"The monkey wrench of destruction ,as thrown into the cog of Negro Progress, is not thrown so much by the outsider - as by the very fellow who is in our fold, and who should be the first to grease the wheel of progress rather than seeking to impede."
W.E.B. Dubois ; "A little less complaint and a little more dogged work and manly striving, would do us more credit than a thousand civil rights bills."

Political activist and social commentator Dennis Kuhmo put it this way; "...the greatest power you will ever have is within yourself. It's not a question of affirmative action but personal action."

A better job is done on this topic by;

The race card has become as worn out as the ace of spades in an old deck of cards that has been played too often and shuffled too much -both for too long. The card has lost it's sheen, lost it's rigidity and therefore lost it's value. It is not only time to get a new card, it is time to get a whole new deck and an entirely different game.
The next time someone calls me a self-hater, sell-out or Uncle Tom - I'll take comfort in the philosophical company I keep.

Sunday, July 13, 2008

School Sucks

Every summer (for the past ten years) I mentor and tutor teen boys - most of whom are in summer school trying to re-take classes failed during the school year. Many of these boys have been passed to the next grade in spite of having little understanding of the past year's subjects. Is it these boy's fault? A little. Is it their parent's (usually single mothers - but that's another issue) fault? Maybe a little more so. Does any of the blame fall to our school system itself. Yes, I think that the majority of the blame falls to our government and programs like the poorly conceived and implemented (although well intended) "No Child Left Behind".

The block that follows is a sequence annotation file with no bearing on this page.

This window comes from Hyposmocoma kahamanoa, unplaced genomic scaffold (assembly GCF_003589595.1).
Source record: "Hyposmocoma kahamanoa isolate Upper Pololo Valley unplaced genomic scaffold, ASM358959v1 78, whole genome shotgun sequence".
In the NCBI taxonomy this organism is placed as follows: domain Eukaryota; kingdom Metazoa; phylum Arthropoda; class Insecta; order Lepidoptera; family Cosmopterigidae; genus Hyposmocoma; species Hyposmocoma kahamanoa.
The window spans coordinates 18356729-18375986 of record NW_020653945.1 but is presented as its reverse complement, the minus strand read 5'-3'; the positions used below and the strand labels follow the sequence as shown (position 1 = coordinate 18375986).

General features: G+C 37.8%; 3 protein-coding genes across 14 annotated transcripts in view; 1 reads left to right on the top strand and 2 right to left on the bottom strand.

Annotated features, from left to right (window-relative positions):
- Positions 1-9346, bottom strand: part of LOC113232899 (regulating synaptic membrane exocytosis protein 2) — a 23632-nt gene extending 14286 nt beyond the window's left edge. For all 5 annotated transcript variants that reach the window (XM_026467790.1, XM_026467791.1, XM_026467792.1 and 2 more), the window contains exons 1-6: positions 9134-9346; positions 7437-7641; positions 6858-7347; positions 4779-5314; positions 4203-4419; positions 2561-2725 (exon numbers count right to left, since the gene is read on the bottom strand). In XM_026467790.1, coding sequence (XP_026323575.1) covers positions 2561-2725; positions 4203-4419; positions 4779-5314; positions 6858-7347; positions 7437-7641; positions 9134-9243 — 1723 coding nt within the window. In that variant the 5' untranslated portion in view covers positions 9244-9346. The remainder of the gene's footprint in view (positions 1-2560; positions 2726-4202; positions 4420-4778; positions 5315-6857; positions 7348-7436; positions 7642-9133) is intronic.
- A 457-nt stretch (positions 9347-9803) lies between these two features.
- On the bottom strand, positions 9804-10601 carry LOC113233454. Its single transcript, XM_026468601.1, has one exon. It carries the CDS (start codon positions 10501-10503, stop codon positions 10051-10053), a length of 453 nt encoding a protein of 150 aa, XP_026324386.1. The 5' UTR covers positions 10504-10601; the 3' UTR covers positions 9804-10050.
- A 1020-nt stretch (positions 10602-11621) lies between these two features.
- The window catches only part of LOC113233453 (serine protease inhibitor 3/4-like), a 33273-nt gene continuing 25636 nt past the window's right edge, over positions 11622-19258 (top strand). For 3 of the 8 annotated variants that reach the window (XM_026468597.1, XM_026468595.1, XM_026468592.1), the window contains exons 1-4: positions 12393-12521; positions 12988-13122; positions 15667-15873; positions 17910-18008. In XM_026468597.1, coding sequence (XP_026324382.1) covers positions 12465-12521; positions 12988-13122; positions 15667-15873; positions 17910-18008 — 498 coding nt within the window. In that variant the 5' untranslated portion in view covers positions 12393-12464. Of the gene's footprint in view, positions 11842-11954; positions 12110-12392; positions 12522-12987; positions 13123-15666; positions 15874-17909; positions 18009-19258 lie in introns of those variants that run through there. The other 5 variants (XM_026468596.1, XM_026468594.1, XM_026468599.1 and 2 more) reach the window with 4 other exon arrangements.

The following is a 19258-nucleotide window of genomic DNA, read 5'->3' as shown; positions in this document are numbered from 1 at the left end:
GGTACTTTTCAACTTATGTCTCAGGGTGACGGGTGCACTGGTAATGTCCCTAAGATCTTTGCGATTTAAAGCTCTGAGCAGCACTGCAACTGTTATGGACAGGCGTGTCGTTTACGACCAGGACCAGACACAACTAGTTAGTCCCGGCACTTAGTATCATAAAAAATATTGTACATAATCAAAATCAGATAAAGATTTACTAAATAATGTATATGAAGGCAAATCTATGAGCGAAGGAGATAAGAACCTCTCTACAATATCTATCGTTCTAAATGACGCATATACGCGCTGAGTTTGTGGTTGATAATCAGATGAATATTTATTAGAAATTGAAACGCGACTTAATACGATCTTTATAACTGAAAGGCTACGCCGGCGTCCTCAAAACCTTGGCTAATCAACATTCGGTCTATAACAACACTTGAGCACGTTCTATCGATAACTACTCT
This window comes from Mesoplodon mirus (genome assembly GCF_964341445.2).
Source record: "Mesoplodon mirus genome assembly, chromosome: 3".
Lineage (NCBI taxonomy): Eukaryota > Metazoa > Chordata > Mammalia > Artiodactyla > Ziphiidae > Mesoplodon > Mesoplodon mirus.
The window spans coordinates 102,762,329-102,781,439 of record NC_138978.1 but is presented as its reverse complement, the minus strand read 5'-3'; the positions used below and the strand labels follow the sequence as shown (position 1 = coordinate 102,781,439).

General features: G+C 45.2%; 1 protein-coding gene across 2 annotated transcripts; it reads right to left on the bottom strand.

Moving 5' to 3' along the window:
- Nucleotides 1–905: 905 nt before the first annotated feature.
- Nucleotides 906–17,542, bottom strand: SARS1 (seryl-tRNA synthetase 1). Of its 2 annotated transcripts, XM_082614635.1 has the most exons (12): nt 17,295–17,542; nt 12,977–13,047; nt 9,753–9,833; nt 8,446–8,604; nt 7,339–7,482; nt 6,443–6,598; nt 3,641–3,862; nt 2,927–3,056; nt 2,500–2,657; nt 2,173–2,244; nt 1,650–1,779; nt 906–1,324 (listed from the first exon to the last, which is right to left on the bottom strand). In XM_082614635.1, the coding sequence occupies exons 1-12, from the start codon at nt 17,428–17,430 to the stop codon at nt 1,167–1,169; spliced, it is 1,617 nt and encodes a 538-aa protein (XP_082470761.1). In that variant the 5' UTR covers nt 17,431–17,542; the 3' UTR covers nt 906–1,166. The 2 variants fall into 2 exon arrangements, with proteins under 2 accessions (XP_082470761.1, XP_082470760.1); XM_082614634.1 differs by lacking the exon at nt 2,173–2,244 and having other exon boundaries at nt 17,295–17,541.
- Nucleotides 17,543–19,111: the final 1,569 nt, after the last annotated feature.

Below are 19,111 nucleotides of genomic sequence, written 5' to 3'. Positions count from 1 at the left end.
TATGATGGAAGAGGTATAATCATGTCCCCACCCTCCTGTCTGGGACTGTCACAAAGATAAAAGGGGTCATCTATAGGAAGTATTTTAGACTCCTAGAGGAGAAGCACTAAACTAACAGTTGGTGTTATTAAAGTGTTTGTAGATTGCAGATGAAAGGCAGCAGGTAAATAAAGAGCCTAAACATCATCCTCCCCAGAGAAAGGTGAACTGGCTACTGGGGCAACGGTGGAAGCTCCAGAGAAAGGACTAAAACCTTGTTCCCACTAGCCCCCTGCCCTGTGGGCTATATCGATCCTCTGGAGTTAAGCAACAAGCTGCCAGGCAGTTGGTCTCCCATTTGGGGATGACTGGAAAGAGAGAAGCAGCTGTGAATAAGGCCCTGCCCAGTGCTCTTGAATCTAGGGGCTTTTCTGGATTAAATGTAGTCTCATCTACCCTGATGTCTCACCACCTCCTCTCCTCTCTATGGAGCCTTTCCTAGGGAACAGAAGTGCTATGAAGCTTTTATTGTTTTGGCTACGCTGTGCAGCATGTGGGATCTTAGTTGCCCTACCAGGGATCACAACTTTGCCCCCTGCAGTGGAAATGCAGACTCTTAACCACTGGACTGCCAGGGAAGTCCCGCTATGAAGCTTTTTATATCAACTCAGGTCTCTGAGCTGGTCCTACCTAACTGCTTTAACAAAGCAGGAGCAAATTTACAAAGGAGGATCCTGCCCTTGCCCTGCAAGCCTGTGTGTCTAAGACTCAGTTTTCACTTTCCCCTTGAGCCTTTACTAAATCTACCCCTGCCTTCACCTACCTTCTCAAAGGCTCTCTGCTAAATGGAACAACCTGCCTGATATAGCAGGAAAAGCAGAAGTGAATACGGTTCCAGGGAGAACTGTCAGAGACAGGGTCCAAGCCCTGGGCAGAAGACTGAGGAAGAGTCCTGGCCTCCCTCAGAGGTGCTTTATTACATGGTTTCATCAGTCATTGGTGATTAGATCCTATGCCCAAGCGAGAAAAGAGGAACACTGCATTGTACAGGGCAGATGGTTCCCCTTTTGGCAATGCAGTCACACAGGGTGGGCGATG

In 1940, 90 percent of whites and 80 percent of blacks were considered literate. this figure doesn't take into account the disadvantages of segregation, overt racism and other social factors of the time. . Eighty percent of Blacks could read. Seventy years later (according to the National Assessment of Educational Progress and the National Adult Literacy Survey) only 83 percent of white and 60 percent of blacks are considered literate. We currently spend three to four times as much money per student as we did in 1940 - but with the opposite of our intended results.
As the ability to read plummeted after WWII, crime and out of wedlock births rose. The Justice Department states that 80 percent of incarcerated inmates are illiterate.
Whites can compensate for a schools inability to teach proper reading and writing skills with the Standard American English often spoken in the home. By the time that blacks were fully able to participate in equal schooling - our dialect had become so dis-similar to SAE that it was often impossible to teach children the relationship between let's say - the phonetic; "teef" and the proper spelling; "teeth". Whichever teacher pushed for the acceptance of Ebonics more than two decades ago should never be allowed to teach again.

The architects of our modern American Educational system didn't have the best interests of the general public in mind when they set forth on it's design and implementation.